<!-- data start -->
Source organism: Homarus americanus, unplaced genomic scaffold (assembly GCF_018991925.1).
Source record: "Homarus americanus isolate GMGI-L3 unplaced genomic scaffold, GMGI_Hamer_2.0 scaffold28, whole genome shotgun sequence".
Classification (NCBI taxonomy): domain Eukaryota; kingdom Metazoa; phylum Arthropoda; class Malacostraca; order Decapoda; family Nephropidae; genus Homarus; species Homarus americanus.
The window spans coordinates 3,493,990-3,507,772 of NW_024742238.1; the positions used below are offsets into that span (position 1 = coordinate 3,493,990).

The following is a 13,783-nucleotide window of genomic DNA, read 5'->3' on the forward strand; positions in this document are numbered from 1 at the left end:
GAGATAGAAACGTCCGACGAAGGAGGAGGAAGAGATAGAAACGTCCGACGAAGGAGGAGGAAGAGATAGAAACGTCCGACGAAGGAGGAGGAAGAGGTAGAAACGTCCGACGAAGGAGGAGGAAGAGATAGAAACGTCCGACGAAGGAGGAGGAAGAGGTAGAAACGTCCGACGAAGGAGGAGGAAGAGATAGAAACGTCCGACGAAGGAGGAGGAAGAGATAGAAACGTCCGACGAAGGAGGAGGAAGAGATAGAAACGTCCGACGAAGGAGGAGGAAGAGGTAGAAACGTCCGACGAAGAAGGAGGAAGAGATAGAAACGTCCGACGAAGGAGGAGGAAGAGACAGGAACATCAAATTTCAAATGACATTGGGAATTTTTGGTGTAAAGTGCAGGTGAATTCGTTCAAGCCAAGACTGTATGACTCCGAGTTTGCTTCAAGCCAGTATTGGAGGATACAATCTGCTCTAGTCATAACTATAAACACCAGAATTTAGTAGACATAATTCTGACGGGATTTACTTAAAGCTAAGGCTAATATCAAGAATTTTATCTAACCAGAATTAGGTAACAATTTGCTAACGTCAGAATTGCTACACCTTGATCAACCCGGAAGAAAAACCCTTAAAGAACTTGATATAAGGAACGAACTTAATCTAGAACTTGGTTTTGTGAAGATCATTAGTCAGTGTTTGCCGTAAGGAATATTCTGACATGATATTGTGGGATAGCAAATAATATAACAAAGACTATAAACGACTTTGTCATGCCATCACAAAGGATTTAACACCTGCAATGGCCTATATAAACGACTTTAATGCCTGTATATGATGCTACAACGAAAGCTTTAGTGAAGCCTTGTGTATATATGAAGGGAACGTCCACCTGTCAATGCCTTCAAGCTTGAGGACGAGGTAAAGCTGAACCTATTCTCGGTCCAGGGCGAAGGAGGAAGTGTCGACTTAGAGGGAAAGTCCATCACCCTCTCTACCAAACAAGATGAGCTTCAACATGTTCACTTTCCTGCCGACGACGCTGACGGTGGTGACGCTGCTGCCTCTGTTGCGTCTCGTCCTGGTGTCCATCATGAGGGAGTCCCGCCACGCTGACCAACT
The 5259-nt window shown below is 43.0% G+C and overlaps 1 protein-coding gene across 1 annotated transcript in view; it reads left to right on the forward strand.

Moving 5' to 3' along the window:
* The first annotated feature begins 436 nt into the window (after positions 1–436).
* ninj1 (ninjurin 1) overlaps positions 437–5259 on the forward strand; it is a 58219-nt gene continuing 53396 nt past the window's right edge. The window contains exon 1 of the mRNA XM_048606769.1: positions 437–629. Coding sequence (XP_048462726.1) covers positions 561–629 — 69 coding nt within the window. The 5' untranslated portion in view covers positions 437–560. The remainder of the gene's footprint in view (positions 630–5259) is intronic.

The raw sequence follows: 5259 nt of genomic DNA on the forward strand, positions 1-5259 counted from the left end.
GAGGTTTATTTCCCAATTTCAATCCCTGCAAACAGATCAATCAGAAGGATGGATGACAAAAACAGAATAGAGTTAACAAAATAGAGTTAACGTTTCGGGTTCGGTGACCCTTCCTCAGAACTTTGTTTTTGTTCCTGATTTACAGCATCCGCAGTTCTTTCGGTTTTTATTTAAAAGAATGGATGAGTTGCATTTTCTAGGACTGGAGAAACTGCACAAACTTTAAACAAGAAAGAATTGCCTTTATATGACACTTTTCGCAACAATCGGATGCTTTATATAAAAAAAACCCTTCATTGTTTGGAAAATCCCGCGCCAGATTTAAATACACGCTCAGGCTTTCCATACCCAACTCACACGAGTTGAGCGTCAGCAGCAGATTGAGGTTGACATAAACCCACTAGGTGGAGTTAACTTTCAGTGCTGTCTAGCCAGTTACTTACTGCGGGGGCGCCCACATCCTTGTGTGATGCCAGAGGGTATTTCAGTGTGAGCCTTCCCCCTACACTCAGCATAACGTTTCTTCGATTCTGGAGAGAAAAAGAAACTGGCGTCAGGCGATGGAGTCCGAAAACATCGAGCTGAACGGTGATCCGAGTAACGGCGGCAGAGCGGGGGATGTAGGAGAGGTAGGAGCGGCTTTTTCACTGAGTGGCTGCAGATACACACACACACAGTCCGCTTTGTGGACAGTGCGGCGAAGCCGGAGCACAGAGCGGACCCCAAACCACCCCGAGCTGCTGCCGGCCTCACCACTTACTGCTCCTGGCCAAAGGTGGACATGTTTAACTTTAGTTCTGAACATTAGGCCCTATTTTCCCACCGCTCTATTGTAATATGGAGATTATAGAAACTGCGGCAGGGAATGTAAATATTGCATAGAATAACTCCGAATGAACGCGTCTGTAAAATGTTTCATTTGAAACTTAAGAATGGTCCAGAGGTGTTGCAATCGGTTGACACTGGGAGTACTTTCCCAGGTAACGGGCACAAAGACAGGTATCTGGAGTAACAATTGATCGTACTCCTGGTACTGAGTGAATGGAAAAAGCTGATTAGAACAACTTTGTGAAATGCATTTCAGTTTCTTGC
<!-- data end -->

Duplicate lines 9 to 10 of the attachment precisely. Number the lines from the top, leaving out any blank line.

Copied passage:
* The first annotated feature begins 436 nt into the window (after positions 1–436).
* ninj1 (ninjurin 1) overlaps positions 437–5259 on the forward strand; it is a 58219-nt gene continuing 53396 nt past the window's right edge. The window contains exon 1 of the mRNA XM_048606769.1: positions 437–629. Coding sequence (XP_048462726.1) covers positions 561–629 — 69 coding nt within the window. The 5' untranslated portion in view covers positions 437–560. The remainder of the gene's footprint in view (positions 630–5259) is intronic.